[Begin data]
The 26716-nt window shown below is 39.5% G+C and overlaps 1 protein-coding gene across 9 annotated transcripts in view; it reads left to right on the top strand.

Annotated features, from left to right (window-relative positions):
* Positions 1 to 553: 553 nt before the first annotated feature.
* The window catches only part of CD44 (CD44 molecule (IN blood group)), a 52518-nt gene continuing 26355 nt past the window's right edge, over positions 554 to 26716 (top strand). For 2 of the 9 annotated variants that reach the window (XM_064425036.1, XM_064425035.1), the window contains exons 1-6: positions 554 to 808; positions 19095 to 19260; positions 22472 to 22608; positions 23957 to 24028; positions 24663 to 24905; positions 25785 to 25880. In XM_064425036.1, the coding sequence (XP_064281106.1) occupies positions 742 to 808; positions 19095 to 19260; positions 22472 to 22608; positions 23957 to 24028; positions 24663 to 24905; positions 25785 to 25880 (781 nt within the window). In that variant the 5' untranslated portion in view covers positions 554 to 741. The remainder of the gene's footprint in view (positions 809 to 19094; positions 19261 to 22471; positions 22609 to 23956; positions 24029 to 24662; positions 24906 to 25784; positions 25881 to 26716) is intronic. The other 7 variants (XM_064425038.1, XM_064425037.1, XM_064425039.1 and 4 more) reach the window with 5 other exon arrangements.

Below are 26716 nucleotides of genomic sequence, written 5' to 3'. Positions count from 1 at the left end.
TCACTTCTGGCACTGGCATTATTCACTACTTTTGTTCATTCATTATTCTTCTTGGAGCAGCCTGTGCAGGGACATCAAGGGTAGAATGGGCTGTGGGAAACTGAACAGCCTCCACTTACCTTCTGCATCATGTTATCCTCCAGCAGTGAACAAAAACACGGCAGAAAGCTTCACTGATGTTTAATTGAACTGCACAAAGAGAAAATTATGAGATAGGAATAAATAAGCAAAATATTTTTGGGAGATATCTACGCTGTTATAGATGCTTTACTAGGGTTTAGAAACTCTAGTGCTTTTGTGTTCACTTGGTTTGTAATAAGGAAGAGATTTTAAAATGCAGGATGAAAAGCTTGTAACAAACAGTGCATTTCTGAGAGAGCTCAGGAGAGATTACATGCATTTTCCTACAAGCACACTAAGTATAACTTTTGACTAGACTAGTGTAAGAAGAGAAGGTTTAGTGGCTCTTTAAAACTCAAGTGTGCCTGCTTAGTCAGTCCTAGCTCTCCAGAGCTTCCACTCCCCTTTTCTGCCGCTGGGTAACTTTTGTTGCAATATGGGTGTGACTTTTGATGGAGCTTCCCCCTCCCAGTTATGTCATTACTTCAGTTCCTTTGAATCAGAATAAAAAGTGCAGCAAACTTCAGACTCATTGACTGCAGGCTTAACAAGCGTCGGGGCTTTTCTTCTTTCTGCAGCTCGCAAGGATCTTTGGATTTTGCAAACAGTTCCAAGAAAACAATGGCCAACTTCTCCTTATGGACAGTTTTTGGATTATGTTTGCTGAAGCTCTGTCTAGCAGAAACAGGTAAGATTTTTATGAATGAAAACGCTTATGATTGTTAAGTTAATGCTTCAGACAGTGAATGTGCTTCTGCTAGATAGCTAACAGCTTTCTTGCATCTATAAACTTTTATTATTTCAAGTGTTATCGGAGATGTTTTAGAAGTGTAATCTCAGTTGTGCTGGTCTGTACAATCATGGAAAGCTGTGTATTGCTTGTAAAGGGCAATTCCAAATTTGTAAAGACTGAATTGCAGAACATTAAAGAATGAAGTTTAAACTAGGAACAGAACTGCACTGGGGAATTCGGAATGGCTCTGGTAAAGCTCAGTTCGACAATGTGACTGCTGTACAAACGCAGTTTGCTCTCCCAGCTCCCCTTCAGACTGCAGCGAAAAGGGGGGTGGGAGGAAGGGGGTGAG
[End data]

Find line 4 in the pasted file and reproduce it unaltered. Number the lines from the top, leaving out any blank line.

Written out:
* The window catches only part of CD44 (CD44 molecule (IN blood group)), a 52518-nt gene continuing 26355 nt past the window's right edge, over positions 554 to 26716 (top strand). For 2 of the 9 annotated variants that reach the window (XM_064425036.1, XM_064425035.1), the window contains exons 1-6: positions 554 to 808; positions 19095 to 19260; positions 22472 to 22608; positions 23957 to 24028; positions 24663 to 24905; positions 25785 to 25880. In XM_064425036.1, the coding sequence (XP_064281106.1) occupies positions 742 to 808; positions 19095 to 19260; positions 22472 to 22608; positions 23957 to 24028; positions 24663 to 24905; positions 25785 to 25880 (781 nt within the window). In that variant the 5' untranslated portion in view covers positions 554 to 741. The remainder of the gene's footprint in view (positions 809 to 19094; positions 19261 to 22471; positions 22609 to 23956; positions 24029 to 24662; positions 24906 to 25784; positions 25881 to 26716) is intronic. The other 7 variants (XM_064425038.1, XM_064425037.1, XM_064425039.1 and 4 more) reach the window with 5 other exon arrangements.